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The More Than Pink Walk — formerly known as Race for the Cure — will take place Sunday at Baxter Arena. The event is designed to emphasize the Susan G. Komen organization’s core values: research, care, community and action.

Breast cancer survivors and supporters should expect a new twist on the signature Susan G. Komen fundraiser — but don’t worry, there will still be plenty of pink.

The More Than Pink Walk, formerly known as Race for the Cure, will debut its new format on Sunday at Baxter Arena.

The event will emphasize where fundraising dollars are spent, said Karen Daneu, CEO of Susan G. Komen Great Plains.

The event shifts focus from the walk portion of the event and instead highlights activities inside the arena designed to showcase Komen’s core values: research, care, community and action.

Instead of offering a timed run, like past Race for the Cure events, the event will have a 1.25-mile walk following the arena activities.

“We don’t care if it’s cold or hot or rainy or sleeting,” Daneu said. “Everything is really going to happen inside the arena. At the end of the day, we hope that everybody who participates understands what Komen is doing with their donations.”

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Omaha’s More Than Pink Walk is one of more than 60 of the events held nationally, Daneu said. This year, affiliates of Susan G. Komen had the option of switching to More Than Pink, and Omaha opted in.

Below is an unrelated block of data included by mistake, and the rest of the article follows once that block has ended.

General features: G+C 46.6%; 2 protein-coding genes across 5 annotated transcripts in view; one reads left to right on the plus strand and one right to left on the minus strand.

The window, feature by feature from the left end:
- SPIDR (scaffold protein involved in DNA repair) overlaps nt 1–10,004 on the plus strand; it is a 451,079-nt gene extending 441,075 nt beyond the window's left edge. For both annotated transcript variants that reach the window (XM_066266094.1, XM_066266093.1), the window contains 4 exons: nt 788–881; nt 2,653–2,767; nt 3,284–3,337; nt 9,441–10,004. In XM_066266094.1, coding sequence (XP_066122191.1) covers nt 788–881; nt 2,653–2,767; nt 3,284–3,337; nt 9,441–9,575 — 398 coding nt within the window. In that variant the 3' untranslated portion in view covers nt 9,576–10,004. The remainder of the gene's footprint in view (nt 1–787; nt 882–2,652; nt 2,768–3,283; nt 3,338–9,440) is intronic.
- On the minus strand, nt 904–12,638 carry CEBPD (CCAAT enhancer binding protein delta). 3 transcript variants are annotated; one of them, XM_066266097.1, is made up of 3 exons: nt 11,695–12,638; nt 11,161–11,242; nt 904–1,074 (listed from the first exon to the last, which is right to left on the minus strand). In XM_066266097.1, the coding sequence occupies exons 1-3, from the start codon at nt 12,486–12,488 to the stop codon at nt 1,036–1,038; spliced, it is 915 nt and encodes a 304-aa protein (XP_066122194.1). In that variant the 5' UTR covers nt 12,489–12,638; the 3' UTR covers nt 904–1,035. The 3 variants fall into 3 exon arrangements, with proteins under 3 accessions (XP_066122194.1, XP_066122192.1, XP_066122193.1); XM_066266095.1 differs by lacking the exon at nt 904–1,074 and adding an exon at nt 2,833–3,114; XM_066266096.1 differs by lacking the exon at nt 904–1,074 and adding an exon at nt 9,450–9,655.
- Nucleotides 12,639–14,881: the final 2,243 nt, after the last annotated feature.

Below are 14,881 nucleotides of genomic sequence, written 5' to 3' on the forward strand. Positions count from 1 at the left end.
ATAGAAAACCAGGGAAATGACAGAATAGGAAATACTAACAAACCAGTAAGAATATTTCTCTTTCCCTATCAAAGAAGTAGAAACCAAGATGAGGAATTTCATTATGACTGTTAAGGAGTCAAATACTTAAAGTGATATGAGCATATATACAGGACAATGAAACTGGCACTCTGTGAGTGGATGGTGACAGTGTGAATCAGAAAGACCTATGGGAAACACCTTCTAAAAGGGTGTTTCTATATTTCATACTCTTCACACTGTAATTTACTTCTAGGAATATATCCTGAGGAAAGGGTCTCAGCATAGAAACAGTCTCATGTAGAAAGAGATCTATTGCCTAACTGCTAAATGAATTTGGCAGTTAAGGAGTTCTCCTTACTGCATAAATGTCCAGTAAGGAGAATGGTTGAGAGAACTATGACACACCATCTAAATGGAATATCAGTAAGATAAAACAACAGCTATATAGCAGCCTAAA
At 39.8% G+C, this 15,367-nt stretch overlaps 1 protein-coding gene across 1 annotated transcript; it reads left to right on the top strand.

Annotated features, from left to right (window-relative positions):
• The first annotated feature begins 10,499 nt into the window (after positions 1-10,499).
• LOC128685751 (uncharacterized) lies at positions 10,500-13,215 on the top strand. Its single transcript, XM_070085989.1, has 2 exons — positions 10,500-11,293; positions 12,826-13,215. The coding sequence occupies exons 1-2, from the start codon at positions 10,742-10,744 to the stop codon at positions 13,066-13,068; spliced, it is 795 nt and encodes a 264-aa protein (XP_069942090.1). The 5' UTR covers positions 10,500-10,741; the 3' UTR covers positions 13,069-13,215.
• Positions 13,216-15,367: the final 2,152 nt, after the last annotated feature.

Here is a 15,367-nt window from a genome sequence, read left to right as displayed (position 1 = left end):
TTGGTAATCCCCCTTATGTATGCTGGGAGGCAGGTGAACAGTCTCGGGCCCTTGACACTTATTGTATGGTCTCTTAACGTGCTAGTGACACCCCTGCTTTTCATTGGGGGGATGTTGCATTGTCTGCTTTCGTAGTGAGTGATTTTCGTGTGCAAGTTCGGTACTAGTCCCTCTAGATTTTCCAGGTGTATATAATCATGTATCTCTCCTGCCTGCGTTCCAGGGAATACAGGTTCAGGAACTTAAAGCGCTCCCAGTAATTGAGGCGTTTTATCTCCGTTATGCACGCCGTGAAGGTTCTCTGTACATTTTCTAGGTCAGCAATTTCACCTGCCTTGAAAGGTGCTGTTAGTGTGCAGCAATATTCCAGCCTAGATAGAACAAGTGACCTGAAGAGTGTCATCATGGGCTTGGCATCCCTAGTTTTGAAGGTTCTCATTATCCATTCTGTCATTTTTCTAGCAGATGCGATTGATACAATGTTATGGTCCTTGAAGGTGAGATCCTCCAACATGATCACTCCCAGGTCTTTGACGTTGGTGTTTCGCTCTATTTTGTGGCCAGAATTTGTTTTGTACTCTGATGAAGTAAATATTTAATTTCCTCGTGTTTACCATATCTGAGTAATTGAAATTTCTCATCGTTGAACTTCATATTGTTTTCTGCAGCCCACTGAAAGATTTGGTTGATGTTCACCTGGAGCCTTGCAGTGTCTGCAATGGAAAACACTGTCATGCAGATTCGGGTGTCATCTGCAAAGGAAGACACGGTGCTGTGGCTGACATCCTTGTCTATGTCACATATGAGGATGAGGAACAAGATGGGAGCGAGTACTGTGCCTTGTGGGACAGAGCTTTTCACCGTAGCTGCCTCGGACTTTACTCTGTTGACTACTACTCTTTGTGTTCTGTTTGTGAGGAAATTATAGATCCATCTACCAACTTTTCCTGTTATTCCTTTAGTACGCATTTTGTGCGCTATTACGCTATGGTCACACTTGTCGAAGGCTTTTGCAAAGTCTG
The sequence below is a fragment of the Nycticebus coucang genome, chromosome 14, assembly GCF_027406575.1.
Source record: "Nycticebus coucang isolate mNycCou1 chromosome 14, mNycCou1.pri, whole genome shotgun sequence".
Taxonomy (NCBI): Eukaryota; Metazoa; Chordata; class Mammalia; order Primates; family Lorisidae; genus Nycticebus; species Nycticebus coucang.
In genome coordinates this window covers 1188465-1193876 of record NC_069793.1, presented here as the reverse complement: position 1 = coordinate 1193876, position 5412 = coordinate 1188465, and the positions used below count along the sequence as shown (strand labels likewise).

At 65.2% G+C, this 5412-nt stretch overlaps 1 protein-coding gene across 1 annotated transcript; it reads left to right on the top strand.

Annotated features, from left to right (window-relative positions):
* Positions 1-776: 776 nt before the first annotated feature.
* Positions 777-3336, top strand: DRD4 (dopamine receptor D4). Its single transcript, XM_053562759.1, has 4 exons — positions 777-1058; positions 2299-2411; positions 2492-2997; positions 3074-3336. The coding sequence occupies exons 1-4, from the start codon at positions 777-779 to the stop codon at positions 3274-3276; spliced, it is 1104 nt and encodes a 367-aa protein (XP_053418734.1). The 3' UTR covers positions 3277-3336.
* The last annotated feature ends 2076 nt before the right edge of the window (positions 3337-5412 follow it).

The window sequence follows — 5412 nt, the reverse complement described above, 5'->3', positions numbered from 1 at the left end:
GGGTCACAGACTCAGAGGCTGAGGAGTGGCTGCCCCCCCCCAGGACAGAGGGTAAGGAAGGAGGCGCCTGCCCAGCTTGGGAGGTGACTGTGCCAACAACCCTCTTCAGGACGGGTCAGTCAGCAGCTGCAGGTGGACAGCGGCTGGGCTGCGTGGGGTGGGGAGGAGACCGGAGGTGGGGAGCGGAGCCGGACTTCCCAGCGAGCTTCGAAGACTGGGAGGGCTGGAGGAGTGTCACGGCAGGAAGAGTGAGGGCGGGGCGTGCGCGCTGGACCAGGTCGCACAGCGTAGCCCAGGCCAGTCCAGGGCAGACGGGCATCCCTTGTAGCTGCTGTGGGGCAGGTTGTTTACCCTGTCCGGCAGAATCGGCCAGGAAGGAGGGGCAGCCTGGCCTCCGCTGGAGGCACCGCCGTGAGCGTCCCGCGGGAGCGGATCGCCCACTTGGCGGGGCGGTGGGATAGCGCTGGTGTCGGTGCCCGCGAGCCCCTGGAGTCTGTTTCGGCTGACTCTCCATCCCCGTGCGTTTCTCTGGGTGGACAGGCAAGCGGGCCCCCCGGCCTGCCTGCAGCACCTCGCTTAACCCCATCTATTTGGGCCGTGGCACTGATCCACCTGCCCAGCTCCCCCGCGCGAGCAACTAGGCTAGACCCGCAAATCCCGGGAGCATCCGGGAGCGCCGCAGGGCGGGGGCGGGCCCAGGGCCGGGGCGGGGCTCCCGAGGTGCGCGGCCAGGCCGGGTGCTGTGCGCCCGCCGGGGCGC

Tents set up on the arena floor — where vendors have set up in the past — will include microscopes with slides showing cells with breast cancer and mannequins displaying how breast cancer can migrate to different parts of the body. Other activities will show the value in finding a breast health navigator during a cancer journey, and learning how to contact elected officials to discuss improved access to care.

A separate tent will let people honor and remember those who have died from the disease.

Vendors and sponsors will be set up along the arena’s concourse.

“Survivors and thrivers” still will have a designated area inside the arena to congregate. After opening ceremonies and a few speakers, participants will parade outside for the walk that takes them through Aksarben Village.

Organizers expect about 5,000 attendees and hope to raise $620,000 this year. Last year’s event raised more than $600,000 and drew about 6,000 people.

Money raised through the event, including from sponsorships, goes toward research and community programs. About 75% of the proceeds go toward programming in Nebraska, Daneu said.

Organizers also hope the event puts emphasis on Komen’s “bold goal” to cut the number of breast cancer deaths in the United States in half by 2026 or over a 10-year period.

“We are making sure people understand Komen is not just a race. Komen is involved in research. We’re involved in care programs in the community,” Daneu said. “We want to hear your stories.”

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